At a time when Cambridge’s population (less Chesterton) was around 40,000 people, around 1,800 teachers and delegates rocked up to the town for the annual conference of the National Union of Teachers – one of the largest and most respected of the national trade unions in the country at the time.
And an exciting time it must have been for the social reformers in town given the importance that was attached to the teaching profession, and the improvements that were being made both within the profession as well as the new generation of school buildings that were going up. Remember it was only in 1870 that elementary education became compulsory.
It’s also worth noting that it was a prominent event for the town’s liberals – the General Secretary of the National Union of Teachers at the time was the Liberal MP for Nottingham West, James Yoxall. It was also at the time a controversial piece of legislation was going through Parliament – the Board of Education Act 1899 which was another milestone towards the centralisation of education policy in England. (The timeline of Education is worth a look – note the number of policy changes and new Acts of Parliament in the 1890s)
Finally, the prominence of women as organisers and participants was no accident – the organisers decided to make a point of this shortly after Cambridge was announced as the venue a year before. The newspaper screengrabs are from the British Newspaper Archive here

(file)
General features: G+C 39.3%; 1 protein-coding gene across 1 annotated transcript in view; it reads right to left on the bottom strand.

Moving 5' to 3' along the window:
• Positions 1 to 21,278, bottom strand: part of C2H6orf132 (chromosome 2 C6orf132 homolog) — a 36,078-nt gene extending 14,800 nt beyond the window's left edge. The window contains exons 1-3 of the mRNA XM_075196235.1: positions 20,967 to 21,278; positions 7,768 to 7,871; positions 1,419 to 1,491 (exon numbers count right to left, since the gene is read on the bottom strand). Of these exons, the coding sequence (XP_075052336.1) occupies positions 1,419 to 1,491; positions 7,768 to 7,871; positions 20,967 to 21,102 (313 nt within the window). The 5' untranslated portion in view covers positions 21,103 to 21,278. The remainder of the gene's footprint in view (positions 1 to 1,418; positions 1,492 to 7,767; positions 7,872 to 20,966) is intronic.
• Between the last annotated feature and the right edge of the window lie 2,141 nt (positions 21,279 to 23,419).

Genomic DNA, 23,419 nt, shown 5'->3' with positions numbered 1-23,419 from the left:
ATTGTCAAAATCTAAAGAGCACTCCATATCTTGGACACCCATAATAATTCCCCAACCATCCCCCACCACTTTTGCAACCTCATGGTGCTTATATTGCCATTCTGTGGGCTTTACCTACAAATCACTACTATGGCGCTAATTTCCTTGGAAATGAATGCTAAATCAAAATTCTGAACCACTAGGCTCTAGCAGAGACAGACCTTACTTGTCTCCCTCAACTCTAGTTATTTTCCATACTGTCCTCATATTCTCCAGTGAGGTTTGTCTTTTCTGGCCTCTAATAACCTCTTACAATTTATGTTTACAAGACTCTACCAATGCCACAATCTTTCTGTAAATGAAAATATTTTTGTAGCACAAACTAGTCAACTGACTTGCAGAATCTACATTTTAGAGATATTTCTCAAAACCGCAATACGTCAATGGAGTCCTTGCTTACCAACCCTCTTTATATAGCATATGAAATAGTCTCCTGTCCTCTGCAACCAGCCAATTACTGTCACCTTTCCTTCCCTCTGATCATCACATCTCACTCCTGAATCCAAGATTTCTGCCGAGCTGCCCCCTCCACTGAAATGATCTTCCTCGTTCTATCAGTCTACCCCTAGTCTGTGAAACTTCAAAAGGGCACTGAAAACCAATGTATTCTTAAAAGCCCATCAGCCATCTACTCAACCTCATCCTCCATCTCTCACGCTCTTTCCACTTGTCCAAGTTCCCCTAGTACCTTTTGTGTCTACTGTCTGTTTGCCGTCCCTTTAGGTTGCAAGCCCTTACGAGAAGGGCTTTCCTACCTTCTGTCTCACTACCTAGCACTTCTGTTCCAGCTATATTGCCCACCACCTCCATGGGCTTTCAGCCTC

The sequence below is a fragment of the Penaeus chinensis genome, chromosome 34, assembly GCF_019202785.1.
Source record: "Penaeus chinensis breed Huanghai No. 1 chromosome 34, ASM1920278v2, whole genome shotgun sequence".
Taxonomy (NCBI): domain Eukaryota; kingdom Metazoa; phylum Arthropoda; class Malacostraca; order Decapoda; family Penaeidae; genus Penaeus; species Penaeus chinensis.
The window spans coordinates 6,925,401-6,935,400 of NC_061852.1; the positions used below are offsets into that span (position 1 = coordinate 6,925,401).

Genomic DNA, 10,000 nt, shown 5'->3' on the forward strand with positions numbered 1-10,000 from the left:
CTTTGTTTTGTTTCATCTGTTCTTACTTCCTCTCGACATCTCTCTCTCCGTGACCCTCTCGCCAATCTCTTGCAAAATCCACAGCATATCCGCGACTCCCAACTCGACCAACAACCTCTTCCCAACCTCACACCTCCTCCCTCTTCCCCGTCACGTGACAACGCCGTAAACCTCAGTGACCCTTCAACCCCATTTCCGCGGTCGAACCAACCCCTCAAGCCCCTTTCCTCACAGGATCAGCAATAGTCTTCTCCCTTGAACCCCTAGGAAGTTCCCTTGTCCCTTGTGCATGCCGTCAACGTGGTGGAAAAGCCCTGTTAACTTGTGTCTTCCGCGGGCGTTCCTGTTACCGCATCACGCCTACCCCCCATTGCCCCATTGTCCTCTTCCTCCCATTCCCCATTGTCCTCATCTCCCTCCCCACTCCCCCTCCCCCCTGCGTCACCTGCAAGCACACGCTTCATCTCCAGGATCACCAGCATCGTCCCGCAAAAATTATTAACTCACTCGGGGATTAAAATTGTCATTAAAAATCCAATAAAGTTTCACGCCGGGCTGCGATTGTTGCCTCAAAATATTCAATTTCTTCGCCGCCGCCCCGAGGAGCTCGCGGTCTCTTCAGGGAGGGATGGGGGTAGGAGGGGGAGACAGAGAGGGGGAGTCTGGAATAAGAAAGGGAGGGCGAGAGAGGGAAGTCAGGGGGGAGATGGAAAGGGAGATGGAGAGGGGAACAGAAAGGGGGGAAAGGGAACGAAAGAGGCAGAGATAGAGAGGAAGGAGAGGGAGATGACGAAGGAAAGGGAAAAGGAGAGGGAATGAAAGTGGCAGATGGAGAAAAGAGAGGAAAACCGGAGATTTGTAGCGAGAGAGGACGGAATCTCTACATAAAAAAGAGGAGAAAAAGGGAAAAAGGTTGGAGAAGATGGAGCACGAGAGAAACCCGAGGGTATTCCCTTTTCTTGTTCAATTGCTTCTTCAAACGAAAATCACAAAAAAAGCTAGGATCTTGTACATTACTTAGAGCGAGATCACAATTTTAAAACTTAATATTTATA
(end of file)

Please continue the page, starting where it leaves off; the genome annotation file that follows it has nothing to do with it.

As the 30th annual conference – and perhaps because it was the last one of the old century, it ended up being extremely well-attended.
…and note the presence of a new temporary motorcar service as the number of delegates attending swelled the town’s population by almost 5%. Fortunately several hundred delegates were able to make use of college accommodation at a time when the conferencing industry in Cambridge at least was not the well-organised machine that it is today.
The agenda was extensive. A full review of the conference and events was provided by the Cambridge Independent, digitised in the British Newspaper Library here. The screengrab below illustrates the incredible detail in which such large events were written up.
One woman who was in her absolute element was journalist, diarist, and former Mayoress of Cambridge Catharine Tillyard.
Above – Catharine Tillyard, whose husband Alfred, the Editor of the Cambridge Independent, served as Mayor of Cambridge in 1898. Photo from Sheila Mann’s book on their daughter, Aelfrida.